Apr. 11—With the warm weather and the longer days, plants are growing again, and flowers are blossoming. The energy level is going up, and people are starting to enjoy more outdoor activities like hiking, attending spring festivals, and barbecuing.
WHAT IS IN SEASON THIS SPRING?
>> Strawberry, blueberry, and raspberry
>> Sweet potatoes
>> Green beans
>> And many more!
Fruits provide nutrients vital for the health and maintenance of your body. Most fruit options are low in fat, sodium, and calories and have no cholesterol. Fiber is yet again another main function of produce, on top of having a slew of different micronutrients like folate, vitamin c, and potassium. Fiber helps reduce blood cholesterol levels, keeps you feeling fuller longer, lowers the risk of heart disease, important for proper bowel function. Try and make as many of your sources whole sources.
All vegetables count here whether they are freeze-dried, frozen, canned, fresh, dried, and so on. Fiber yet again takes center stage as to why it's so important to consume them. The amount of vegetables you need varies, but the general rule of thumb for an adult is 5-9 servings. A serving is 1 cup raw or 1/2 cup cooked. Most vegetables are naturally low in fat and calories and include a wide range of nutrients like vitamin a, vitamin k, polyphenols, antioxidants, and much more. It's important to note that eating a wide variety is key.
Think color to get you started! Each color helps different parts of our body be healthy. Because there are so many different colors, we have a lot to choose from. If we don't eat some options from every color, we may miss out on some of the good things they do for us! Fruits and vegetables from different colors also taste unique, bringing more flavors to your spring dishes. It's important to make your plate colorful like a rainbow.
BLUE & PURPLE
The compound that causes some fruits and vegetables to be purple or blue is called anthocyanin. Anthocyanins have many health benefits, including antioxidant, anti-inflammatory, anti-viral, and anti-cancer benefits. Anthocyanins also appear to improve heart health by improving cholesterol levels, blood sugar metabolism, and high blood pressure. Blue and purple fruits and vegetables help with brain functions. When you think about brain function, what comes to your mind? For us, it's memory and focus. Examples of blue and purple produce include blackberries, blueberries, eggplants, plums, grapes, and raisins.
RED & PINK
Red fruits and vegetables help your heart and memory. Anthocyanins or carotenoids, a different plant chemical, can cause products to be red or pink. Carotenoids also have antioxidant properties and can help protect against chronic conditions. Beta carotene, the inactive form of vitamin A, is considered a carotenoid along with lutein and lycopene. Carotenoids can improve your eye and cardiovascular health, as well as it can protect you from cancer. Examples of red and pink produce include watermelons, strawberries, tomatoes, sweet potatoes, cherries, red apples, red peppers, and red potatoes.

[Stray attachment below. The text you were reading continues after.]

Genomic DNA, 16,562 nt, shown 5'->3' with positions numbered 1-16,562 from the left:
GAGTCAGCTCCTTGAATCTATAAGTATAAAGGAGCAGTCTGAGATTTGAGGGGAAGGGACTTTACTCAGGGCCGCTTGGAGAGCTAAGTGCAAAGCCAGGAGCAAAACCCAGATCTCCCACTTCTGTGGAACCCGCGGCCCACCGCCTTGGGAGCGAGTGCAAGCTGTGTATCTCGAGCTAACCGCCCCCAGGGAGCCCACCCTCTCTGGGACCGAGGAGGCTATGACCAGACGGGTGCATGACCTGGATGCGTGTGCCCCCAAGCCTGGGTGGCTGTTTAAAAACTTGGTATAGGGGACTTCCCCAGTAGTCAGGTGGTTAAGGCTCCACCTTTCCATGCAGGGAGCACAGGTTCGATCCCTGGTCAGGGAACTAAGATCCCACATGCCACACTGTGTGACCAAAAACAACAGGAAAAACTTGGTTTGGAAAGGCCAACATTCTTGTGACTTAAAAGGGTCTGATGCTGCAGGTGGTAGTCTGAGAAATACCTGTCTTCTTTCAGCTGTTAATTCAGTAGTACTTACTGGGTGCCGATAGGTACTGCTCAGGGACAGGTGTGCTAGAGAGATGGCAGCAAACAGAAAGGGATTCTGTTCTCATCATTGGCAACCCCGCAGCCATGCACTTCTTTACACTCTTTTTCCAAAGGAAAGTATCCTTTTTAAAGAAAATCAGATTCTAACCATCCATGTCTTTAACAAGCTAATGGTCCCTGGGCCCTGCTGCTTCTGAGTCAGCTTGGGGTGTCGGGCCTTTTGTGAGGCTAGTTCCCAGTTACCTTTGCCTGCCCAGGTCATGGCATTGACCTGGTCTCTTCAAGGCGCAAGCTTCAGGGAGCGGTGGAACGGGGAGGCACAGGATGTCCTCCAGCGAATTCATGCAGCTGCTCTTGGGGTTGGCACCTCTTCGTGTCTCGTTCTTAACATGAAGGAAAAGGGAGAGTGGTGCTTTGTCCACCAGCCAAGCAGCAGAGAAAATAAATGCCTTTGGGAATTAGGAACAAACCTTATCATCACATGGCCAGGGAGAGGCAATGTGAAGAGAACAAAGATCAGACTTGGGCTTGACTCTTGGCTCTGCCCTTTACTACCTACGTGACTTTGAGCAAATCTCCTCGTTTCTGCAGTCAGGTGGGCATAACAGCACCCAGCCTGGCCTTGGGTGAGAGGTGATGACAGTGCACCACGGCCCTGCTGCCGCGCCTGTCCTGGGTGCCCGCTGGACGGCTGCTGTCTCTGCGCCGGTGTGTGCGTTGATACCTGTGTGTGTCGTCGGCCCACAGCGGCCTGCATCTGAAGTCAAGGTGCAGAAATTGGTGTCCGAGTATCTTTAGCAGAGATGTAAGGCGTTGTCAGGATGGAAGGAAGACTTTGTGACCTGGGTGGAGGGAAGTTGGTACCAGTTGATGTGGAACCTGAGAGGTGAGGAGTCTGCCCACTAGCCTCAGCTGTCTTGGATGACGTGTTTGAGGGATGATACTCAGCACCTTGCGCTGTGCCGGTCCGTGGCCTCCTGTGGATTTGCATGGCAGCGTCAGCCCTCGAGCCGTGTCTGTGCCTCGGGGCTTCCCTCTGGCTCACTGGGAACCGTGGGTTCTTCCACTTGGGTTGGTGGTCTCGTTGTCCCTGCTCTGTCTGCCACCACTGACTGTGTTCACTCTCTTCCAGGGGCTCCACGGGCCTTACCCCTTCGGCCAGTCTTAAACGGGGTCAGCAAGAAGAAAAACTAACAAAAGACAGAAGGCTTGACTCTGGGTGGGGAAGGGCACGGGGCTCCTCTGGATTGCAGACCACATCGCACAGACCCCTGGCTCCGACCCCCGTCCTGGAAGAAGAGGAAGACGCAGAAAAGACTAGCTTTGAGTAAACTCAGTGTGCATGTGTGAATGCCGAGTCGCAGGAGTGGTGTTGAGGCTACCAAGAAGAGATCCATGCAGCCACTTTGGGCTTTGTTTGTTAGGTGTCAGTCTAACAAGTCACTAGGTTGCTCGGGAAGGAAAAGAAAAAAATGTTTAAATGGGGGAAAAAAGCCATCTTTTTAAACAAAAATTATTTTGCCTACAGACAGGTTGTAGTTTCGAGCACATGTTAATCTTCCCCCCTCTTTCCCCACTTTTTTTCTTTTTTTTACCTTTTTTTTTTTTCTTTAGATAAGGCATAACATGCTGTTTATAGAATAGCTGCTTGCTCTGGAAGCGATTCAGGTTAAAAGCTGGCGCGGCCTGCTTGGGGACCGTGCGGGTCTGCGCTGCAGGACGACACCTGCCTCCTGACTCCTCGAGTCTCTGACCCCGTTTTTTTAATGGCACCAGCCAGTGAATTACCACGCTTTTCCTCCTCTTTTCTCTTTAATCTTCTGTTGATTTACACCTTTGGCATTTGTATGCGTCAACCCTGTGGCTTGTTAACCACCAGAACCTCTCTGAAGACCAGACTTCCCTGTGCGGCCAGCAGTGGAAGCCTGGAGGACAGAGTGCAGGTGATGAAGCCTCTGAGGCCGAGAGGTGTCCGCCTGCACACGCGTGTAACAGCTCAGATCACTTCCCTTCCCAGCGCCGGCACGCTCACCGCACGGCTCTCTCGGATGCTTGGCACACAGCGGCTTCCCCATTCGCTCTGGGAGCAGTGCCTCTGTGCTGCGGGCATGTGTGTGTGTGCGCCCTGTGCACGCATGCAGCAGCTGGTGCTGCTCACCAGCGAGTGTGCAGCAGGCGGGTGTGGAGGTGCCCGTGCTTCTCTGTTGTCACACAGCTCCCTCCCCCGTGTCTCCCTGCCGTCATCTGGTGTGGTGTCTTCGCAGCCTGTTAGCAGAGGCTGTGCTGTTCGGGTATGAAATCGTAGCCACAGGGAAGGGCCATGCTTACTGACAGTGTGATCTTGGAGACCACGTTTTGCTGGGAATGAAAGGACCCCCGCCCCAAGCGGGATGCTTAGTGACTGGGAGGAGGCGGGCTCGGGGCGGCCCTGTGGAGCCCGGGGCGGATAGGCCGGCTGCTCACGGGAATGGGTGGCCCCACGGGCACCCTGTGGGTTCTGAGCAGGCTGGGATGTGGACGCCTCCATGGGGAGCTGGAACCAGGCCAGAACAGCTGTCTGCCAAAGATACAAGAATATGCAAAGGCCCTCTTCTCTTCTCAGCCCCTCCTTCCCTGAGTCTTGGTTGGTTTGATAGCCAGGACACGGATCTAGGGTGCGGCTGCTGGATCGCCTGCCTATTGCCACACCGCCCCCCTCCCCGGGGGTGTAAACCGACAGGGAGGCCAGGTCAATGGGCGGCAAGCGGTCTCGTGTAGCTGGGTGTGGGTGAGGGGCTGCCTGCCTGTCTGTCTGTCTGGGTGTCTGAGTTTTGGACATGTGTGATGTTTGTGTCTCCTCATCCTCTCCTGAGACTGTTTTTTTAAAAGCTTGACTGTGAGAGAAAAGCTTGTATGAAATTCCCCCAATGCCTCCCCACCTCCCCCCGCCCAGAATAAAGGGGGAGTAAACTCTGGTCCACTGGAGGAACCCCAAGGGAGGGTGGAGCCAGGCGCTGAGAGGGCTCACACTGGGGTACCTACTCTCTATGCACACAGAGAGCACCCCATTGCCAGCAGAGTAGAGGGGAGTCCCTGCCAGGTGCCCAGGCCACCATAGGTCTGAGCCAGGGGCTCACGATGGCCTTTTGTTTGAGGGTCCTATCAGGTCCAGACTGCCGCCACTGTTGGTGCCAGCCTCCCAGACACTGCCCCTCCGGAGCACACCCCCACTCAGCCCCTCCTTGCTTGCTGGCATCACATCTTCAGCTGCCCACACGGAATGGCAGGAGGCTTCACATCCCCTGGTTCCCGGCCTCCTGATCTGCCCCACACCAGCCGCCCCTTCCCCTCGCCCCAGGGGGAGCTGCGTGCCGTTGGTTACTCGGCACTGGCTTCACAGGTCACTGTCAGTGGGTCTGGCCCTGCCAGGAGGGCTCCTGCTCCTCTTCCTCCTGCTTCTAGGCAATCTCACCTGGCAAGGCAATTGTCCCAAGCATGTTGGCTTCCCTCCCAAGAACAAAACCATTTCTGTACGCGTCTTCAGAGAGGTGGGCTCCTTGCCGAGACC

ORANGE & YELLOW
Carotenoids also give an orange and yellow color to produce. Yellow fruits and vegetables help the gut and immune system. Orange fruits and vegetables help you to see and help you not get sick. Examples of orange and yellow produce include carrots, cantaloupe, lemons, mangoes, yams, yellow pepper, orange peppers, sweet potatoes, and tangerines.
The chemical that makes plants green is called chlorophyll. Chlorophyll has antioxidant and anti-cancer properties. Green fruits and vegetables help you to have strong bones and teeth. Examples of green produce include limes, kiwis, spinach, asparagus, green apples, green grapes, zucchini, cucumbers, peas, celery, and broccoli.
The compound that makes some produce white is called anthoxanthins. Anthoxanthins are in the same family as anthocyanins, so they have the same benefit for the human body, like improving heart health, reducing inflammation, and risks of cancers. Examples of white produce include potatoes, cauliflower, artichokes, onions, and garlic.
Spring is around the corner, and Market Street's produce department is overflowing with the freshest fruits and veggies. Eating fruit and vegetables provides several different health benefits. People who eat more fruits and vegetables as part of an overall healthy diet are likely to have a reduced risk of some chronic diseases. We want to eat all the colors to help our whole body.
Veggie Filled Cheesesteak
What You Need
1, 12oz pkg Frozen Quick Steak
1 pkg Signature Kitchen Frozen Peppers and onions, thawed
3, 8oz pkgs, Signature Kitchen Mushrooms
4 oz, Cheese of Choice (american cheese, goat cheese, brie, etc — something creamy or melty)
1 tsp. Salt
1/2 Tbsp. Pepper
1 Tbsp. Garlic Powder
4 Bakery Hoagie Rolls
How It's Made
1. In a medium pan, sweat out the peppers and onions.
2. Roughly chop the mushrooms.
3. Add them to the pan and sweat down.
4. Create a clear space in the middle of the pan and cook steak according to the package directions.
5. Mix ingredients all together and enjoy.